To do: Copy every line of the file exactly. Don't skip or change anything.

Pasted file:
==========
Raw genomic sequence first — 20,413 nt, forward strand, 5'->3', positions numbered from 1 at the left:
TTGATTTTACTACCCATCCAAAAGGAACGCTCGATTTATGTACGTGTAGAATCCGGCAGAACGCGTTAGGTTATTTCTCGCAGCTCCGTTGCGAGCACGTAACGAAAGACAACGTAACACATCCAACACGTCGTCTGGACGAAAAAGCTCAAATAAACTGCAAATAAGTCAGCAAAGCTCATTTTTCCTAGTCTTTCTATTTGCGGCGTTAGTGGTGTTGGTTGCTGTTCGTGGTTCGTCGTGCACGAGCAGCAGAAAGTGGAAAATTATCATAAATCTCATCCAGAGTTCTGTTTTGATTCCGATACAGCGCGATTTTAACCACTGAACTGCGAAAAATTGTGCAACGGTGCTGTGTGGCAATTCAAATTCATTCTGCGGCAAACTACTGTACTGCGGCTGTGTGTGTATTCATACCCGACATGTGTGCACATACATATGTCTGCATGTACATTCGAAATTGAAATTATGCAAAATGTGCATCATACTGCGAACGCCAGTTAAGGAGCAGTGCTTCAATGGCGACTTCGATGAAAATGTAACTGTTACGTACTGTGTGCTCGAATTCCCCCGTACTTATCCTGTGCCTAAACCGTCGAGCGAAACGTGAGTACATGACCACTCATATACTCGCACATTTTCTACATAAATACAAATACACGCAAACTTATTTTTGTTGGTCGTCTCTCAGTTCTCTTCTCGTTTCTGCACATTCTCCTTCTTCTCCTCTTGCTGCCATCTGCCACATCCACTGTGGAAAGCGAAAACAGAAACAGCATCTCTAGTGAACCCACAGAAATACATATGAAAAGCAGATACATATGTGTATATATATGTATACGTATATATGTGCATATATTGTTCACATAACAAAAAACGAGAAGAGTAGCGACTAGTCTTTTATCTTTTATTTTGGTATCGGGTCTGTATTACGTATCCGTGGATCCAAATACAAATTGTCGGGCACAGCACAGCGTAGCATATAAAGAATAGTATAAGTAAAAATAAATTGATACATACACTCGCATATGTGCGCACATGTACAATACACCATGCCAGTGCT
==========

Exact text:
Raw genomic sequence first — 20,413 nt, forward strand, 5'->3', positions numbered from 1 at the left:
TTGATTTTACTACCCATCCAAAAGGAACGCTCGATTTATGTACGTGTAGAATCCGGCAGAACGCGTTAGGTTATTTCTCGCAGCTCCGTTGCGAGCACGTAACGAAAGACAACGTAACACATCCAACACGTCGTCTGGACGAAAAAGCTCAAATAAACTGCAAATAAGTCAGCAAAGCTCATTTTTCCTAGTCTTTCTATTTGCGGCGTTAGTGGTGTTGGTTGCTGTTCGTGGTTCGTCGTGCACGAGCAGCAGAAAGTGGAAAATTATCATAAATCTCATCCAGAGTTCTGTTTTGATTCCGATACAGCGCGATTTTAACCACTGAACTGCGAAAAATTGTGCAACGGTGCTGTGTGGCAATTCAAATTCATTCTGCGGCAAACTACTGTACTGCGGCTGTGTGTGTATTCATACCCGACATGTGTGCACATACATATGTCTGCATGTACATTCGAAATTGAAATTATGCAAAATGTGCATCATACTGCGAACGCCAGTTAAGGAGCAGTGCTTCAATGGCGACTTCGATGAAAATGTAACTGTTACGTACTGTGTGCTCGAATTCCCCCGTACTTATCCTGTGCCTAAACCGTCGAGCGAAACGTGAGTACATGACCACTCATATACTCGCACATTTTCTACATAAATACAAATACACGCAAACTTATTTTTGTTGGTCGTCTCTCAGTTCTCTTCTCGTTTCTGCACATTCTCCTTCTTCTCCTCTTGCTGCCATCTGCCACATCCACTGTGGAAAGCGAAAACAGAAACAGCATCTCTAGTGAACCCACAGAAATACATATGAAAAGCAGATACATATGTGTATATATATGTATACGTATATATGTGCATATATTGTTCACATAACAAAAAACGAGAAGAGTAGCGACTAGTCTTTTATCTTTTATTTTGGTATCGGGTCTGTATTACGTATCCGTGGATCCAAATACAAATTGTCGGGCACAGCACAGCGTAGCATATAAAGAATAGTATAAGTAAAAATAAATTGATACATACACTCGCATATGTGCGCACATGTACAATACACCATGCCAGTGCT